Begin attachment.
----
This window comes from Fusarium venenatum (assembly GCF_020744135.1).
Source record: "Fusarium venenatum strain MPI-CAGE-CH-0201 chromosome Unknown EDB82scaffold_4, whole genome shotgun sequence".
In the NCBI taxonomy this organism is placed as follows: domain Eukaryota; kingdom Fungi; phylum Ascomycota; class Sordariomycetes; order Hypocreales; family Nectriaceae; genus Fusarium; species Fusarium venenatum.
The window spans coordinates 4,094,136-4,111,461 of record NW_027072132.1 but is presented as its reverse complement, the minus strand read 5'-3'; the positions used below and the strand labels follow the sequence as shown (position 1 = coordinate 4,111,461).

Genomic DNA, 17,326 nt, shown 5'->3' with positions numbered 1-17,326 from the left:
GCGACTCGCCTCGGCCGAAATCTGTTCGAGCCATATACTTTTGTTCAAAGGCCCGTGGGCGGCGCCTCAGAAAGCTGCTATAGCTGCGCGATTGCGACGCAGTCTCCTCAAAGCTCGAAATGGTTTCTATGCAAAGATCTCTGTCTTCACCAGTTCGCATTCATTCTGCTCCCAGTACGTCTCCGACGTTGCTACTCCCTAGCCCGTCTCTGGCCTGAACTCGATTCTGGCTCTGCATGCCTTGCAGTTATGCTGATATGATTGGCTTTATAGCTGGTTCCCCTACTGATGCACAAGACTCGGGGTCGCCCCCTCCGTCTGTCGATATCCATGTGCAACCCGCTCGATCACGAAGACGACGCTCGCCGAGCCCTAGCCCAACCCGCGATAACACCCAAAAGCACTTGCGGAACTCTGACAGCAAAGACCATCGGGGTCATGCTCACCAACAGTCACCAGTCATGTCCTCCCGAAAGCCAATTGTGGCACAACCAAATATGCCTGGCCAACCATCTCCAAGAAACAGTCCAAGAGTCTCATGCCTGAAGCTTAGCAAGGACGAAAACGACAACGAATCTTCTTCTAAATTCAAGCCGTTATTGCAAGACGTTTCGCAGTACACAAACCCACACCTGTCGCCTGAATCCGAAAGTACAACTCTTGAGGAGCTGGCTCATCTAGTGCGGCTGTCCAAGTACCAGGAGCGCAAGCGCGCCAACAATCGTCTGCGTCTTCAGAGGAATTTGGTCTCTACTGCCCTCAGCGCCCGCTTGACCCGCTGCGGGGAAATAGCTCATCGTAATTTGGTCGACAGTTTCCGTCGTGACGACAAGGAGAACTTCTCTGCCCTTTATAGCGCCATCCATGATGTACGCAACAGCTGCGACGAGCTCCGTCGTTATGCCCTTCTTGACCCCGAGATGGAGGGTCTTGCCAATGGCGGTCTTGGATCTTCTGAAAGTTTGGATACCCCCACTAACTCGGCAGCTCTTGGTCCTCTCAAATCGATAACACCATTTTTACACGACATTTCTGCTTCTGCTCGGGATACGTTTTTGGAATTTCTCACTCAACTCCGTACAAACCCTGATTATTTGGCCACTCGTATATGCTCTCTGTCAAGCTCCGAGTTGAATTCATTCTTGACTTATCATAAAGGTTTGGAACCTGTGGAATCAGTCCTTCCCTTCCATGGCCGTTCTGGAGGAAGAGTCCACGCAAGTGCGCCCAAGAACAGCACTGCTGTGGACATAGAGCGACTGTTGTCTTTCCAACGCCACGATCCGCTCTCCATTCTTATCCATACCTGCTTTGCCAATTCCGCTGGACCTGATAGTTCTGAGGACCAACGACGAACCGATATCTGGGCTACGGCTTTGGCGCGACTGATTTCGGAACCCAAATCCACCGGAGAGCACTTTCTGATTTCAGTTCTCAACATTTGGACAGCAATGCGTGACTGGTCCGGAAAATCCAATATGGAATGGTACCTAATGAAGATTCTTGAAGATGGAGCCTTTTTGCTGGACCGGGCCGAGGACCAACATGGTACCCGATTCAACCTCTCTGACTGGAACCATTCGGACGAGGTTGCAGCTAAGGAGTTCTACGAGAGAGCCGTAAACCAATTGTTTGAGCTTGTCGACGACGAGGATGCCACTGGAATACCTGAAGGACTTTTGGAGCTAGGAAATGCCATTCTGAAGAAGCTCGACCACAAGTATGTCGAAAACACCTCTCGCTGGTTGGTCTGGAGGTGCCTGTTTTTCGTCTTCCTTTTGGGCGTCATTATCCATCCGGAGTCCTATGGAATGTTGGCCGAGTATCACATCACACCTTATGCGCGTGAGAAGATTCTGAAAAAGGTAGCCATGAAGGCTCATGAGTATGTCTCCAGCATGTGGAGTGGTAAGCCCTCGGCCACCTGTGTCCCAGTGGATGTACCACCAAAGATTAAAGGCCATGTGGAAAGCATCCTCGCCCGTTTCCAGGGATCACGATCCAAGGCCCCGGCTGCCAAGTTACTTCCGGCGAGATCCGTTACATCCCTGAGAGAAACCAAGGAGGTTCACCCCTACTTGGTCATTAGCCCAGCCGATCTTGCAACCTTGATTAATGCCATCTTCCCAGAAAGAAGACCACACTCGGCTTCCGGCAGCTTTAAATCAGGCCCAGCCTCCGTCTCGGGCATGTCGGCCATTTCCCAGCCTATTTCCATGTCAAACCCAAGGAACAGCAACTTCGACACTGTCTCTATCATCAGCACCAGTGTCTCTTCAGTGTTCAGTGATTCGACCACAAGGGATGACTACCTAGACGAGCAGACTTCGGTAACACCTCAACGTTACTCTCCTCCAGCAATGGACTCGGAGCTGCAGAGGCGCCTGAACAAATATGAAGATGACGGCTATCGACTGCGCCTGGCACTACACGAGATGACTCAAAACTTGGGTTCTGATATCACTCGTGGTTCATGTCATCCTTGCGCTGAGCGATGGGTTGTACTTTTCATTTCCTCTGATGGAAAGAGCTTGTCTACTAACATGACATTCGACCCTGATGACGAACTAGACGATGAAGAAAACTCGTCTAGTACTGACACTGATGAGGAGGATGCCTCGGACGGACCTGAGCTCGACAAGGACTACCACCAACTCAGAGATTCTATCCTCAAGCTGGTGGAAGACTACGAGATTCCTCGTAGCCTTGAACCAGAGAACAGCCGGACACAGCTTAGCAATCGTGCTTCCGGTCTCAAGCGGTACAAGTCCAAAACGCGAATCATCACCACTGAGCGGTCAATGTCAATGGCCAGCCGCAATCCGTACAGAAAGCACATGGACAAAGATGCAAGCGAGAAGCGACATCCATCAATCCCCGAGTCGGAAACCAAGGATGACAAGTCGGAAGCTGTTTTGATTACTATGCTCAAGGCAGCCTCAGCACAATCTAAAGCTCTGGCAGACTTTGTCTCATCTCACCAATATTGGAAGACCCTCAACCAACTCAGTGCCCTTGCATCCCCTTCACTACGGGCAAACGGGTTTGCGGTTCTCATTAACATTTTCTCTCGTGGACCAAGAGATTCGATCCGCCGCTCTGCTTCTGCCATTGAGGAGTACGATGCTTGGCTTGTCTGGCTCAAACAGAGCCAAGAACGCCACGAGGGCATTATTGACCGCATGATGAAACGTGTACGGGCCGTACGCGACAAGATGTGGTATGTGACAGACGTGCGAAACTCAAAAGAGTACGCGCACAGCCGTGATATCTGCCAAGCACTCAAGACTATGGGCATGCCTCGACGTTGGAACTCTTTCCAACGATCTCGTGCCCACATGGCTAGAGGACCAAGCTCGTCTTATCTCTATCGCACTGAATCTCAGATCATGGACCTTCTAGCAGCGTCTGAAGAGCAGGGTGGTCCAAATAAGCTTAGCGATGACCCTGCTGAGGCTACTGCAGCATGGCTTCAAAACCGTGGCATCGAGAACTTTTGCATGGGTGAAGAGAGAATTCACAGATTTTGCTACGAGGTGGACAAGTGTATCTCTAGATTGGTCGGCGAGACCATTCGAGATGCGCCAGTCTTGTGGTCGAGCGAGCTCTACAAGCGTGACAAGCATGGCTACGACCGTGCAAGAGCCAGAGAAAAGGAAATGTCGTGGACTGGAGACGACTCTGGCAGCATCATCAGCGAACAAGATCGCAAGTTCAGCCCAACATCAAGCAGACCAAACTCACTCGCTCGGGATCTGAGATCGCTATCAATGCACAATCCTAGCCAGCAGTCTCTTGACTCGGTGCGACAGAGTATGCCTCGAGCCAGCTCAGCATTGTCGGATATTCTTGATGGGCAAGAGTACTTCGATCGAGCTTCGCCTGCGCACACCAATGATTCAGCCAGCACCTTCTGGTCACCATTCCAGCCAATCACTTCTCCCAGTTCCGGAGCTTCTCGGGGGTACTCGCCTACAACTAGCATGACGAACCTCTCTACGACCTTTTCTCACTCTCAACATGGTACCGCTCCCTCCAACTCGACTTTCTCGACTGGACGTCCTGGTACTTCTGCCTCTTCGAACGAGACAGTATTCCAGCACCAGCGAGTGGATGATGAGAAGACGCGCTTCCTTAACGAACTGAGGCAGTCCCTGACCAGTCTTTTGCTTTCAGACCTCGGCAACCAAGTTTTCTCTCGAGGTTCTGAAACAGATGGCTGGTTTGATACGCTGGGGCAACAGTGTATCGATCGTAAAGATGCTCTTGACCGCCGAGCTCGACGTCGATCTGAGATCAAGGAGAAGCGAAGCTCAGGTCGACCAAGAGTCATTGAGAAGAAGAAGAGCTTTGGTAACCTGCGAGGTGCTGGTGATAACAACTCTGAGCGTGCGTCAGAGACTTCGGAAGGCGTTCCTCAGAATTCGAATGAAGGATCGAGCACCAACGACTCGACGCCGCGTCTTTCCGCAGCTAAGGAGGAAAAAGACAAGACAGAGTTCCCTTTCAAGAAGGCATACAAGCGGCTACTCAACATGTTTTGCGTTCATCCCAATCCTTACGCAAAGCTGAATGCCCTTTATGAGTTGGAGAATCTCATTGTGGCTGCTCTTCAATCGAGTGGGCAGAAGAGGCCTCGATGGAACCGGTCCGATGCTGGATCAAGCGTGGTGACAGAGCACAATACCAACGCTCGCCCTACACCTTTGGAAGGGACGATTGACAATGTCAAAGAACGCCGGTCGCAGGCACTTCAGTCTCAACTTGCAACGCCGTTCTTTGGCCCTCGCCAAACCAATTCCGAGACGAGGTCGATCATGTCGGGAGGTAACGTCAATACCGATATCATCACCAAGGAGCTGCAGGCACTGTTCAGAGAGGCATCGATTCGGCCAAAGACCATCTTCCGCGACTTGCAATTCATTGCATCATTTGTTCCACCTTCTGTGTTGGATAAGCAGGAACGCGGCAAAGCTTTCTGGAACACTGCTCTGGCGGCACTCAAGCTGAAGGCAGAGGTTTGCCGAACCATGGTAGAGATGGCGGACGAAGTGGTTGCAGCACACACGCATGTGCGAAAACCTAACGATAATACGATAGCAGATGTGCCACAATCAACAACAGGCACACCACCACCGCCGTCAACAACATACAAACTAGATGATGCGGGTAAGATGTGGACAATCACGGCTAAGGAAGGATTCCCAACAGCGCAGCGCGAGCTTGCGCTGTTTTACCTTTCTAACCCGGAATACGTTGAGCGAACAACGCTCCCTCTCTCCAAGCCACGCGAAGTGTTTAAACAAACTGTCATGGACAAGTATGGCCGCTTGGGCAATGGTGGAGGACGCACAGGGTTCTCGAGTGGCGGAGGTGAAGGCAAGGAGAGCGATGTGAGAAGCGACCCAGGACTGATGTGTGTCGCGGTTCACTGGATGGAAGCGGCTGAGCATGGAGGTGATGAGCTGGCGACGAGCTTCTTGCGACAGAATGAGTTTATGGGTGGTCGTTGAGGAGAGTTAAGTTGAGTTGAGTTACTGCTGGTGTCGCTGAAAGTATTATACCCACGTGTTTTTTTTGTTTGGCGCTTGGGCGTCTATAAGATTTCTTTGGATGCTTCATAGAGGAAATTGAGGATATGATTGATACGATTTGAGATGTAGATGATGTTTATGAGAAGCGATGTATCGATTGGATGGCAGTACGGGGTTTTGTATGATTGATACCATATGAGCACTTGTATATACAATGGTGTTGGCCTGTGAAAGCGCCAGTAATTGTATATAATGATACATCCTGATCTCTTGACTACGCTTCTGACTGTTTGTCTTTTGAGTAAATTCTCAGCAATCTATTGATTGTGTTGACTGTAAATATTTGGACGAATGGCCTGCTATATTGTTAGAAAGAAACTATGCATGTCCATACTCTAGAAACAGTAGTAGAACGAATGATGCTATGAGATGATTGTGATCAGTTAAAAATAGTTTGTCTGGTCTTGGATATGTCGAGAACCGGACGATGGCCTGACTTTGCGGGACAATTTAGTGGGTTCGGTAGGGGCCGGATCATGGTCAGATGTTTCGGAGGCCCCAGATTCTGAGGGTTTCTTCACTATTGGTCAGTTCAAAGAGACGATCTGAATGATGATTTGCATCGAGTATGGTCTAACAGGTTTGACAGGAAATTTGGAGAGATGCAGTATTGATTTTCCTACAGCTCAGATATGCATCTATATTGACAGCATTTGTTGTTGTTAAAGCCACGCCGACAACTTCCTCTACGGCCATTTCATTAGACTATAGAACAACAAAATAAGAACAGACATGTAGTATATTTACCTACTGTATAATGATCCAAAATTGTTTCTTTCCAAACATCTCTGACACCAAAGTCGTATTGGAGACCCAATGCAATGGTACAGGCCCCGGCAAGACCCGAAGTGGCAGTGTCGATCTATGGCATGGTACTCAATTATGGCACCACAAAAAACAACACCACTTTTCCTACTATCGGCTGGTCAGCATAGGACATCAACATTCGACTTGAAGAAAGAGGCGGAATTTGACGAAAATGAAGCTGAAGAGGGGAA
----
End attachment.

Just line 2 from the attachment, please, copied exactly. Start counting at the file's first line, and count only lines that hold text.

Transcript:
Source record: "Fusarium venenatum strain MPI-CAGE-CH-0201 chromosome Unknown EDB82scaffold_4, whole genome shotgun sequence".